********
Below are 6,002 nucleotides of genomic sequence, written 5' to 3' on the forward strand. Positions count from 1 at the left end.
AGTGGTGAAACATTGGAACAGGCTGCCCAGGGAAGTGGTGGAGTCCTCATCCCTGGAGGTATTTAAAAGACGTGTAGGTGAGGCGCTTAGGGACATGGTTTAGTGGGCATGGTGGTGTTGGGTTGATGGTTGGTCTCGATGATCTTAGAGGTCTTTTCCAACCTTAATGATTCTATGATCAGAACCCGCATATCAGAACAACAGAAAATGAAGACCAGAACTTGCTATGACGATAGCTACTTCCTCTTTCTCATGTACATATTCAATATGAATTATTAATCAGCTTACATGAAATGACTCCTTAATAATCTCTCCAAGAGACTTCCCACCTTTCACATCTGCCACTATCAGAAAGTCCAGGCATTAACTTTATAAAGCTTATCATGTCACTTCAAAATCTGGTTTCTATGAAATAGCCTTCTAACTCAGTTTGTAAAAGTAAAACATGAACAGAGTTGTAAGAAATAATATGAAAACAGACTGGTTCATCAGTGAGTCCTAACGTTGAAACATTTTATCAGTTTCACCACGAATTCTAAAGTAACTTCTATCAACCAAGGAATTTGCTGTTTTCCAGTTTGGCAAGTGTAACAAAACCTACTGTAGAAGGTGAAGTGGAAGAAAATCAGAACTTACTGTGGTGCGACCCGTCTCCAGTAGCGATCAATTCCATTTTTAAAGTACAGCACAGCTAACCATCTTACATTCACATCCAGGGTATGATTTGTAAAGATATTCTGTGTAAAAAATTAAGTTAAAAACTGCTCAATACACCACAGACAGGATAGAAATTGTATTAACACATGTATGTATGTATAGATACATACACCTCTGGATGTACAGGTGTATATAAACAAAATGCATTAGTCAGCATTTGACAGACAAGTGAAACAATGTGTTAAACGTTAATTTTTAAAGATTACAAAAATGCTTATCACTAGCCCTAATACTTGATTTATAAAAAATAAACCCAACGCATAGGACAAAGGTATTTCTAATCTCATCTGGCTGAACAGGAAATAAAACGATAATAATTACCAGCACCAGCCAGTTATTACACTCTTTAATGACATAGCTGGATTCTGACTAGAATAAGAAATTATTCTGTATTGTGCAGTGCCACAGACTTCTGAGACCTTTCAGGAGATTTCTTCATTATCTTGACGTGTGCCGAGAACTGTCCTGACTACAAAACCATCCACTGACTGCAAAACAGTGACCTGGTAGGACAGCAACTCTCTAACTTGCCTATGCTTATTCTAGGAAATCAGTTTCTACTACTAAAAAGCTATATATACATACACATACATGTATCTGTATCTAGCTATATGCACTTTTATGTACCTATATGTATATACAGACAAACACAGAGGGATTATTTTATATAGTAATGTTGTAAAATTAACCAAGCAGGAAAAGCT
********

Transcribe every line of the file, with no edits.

Below are 6,002 nucleotides of genomic sequence, written 5' to 3' on the forward strand. Positions count from 1 at the left end.
AGTGGTGAAACATTGGAACAGGCTGCCCAGGGAAGTGGTGGAGTCCTCATCCCTGGAGGTATTTAAAAGACGTGTAGGTGAGGCGCTTAGGGACATGGTTTAGTGGGCATGGTGGTGTTGGGTTGATGGTTGGTCTCGATGATCTTAGAGGTCTTTTCCAACCTTAATGATTCTATGATCAGAACCCGCATATCAGAACAACAGAAAATGAAGACCAGAACTTGCTATGACGATAGCTACTTCCTCTTTCTCATGTACATATTCAATATGAATTATTAATCAGCTTACATGAAATGACTCCTTAATAATCTCTCCAAGAGACTTCCCACCTTTCACATCTGCCACTATCAGAAAGTCCAGGCATTAACTTTATAAAGCTTATCATGTCACTTCAAAATCTGGTTTCTATGAAATAGCCTTCTAACTCAGTTTGTAAAAGTAAAACATGAACAGAGTTGTAAGAAATAATATGAAAACAGACTGGTTCATCAGTGAGTCCTAACGTTGAAACATTTTATCAGTTTCACCACGAATTCTAAAGTAACTTCTATCAACCAAGGAATTTGCTGTTTTCCAGTTTGGCAAGTGTAACAAAACCTACTGTAGAAGGTGAAGTGGAAGAAAATCAGAACTTACTGTGGTGCGACCCGTCTCCAGTAGCGATCAATTCCATTTTTAAAGTACAGCACAGCTAACCATCTTACATTCACATCCAGGGTATGATTTGTAAAGATATTCTGTGTAAAAAATTAAGTTAAAAACTGCTCAATACACCACAGACAGGATAGAAATTGTATTAACACATGTATGTATGTATAGATACATACACCTCTGGATGTACAGGTGTATATAAACAAAATGCATTAGTCAGCATTTGACAGACAAGTGAAACAATGTGTTAAACGTTAATTTTTAAAGATTACAAAAATGCTTATCACTAGCCCTAATACTTGATTTATAAAAAATAAACCCAACGCATAGGACAAAGGTATTTCTAATCTCATCTGGCTGAACAGGAAATAAAACGATAATAATTACCAGCACCAGCCAGTTATTACACTCTTTAATGACATAGCTGGATTCTGACTAGAATAAGAAATTATTCTGTATTGTGCAGTGCCACAGACTTCTGAGACCTTTCAGGAGATTTCTTCATTATCTTGACGTGTGCCGAGAACTGTCCTGACTACAAAACCATCCACTGACTGCAAAACAGTGACCTGGTAGGACAGCAACTCTCTAACTTGCCTATGCTTATTCTAGGAAATCAGTTTCTACTACTAAAAAGCTATATATACATACACATACATGTATCTGTATCTAGCTATATGCACTTTTATGTACCTATATGTATATACAGACAAACACAGAGGGATTATTTTATATAGTAATGTTGTAAAATTAACCAAGCAGGAAAAGCT